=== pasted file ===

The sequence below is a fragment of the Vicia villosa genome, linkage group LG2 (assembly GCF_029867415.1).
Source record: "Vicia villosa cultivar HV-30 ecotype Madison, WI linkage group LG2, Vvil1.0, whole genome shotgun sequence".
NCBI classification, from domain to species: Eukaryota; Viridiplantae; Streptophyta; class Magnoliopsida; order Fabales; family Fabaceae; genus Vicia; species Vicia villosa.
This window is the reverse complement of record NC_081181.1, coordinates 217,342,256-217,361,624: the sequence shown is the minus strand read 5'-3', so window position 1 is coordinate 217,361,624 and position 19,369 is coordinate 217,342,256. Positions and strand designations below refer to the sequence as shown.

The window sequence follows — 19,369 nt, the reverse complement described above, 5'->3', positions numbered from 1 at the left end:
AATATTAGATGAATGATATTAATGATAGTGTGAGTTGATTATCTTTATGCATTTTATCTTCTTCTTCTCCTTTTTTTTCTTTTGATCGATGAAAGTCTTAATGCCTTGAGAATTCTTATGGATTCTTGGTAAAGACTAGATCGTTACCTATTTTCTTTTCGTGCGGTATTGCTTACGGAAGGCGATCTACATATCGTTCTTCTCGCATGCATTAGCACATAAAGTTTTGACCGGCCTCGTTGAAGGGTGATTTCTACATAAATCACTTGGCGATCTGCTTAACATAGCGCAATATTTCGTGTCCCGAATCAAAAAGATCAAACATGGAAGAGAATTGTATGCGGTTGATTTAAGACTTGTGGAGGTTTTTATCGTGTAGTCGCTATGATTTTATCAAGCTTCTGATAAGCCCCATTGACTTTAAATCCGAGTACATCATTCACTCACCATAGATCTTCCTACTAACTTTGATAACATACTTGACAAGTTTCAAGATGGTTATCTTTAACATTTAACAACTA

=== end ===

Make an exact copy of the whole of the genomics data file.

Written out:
The sequence below is a fragment of the Vicia villosa genome, linkage group LG2 (assembly GCF_029867415.1).
Source record: "Vicia villosa cultivar HV-30 ecotype Madison, WI linkage group LG2, Vvil1.0, whole genome shotgun sequence".
NCBI classification, from domain to species: Eukaryota; Viridiplantae; Streptophyta; class Magnoliopsida; order Fabales; family Fabaceae; genus Vicia; species Vicia villosa.
This window is the reverse complement of record NC_081181.1, coordinates 217,342,256-217,361,624: the sequence shown is the minus strand read 5'-3', so window position 1 is coordinate 217,361,624 and position 19,369 is coordinate 217,342,256. Positions and strand designations below refer to the sequence as shown.

The window sequence follows — 19,369 nt, the reverse complement described above, 5'->3', positions numbered from 1 at the left end:
AATATTAGATGAATGATATTAATGATAGTGTGAGTTGATTATCTTTATGCATTTTATCTTCTTCTTCTCCTTTTTTTTCTTTTGATCGATGAAAGTCTTAATGCCTTGAGAATTCTTATGGATTCTTGGTAAAGACTAGATCGTTACCTATTTTCTTTTCGTGCGGTATTGCTTACGGAAGGCGATCTACATATCGTTCTTCTCGCATGCATTAGCACATAAAGTTTTGACCGGCCTCGTTGAAGGGTGATTTCTACATAAATCACTTGGCGATCTGCTTAACATAGCGCAATATTTCGTGTCCCGAATCAAAAAGATCAAACATGGAAGAGAATTGTATGCGGTTGATTTAAGACTTGTGGAGGTTTTTATCGTGTAGTCGCTATGATTTTATCAAGCTTCTGATAAGCCCCATTGACTTTAAATCCGAGTACATCATTCACTCACCATAGATCTTCCTACTAACTTTGATAACATACTTGACAAGTTTCAAGATGGTTATCTTTAACATTTAACAACTA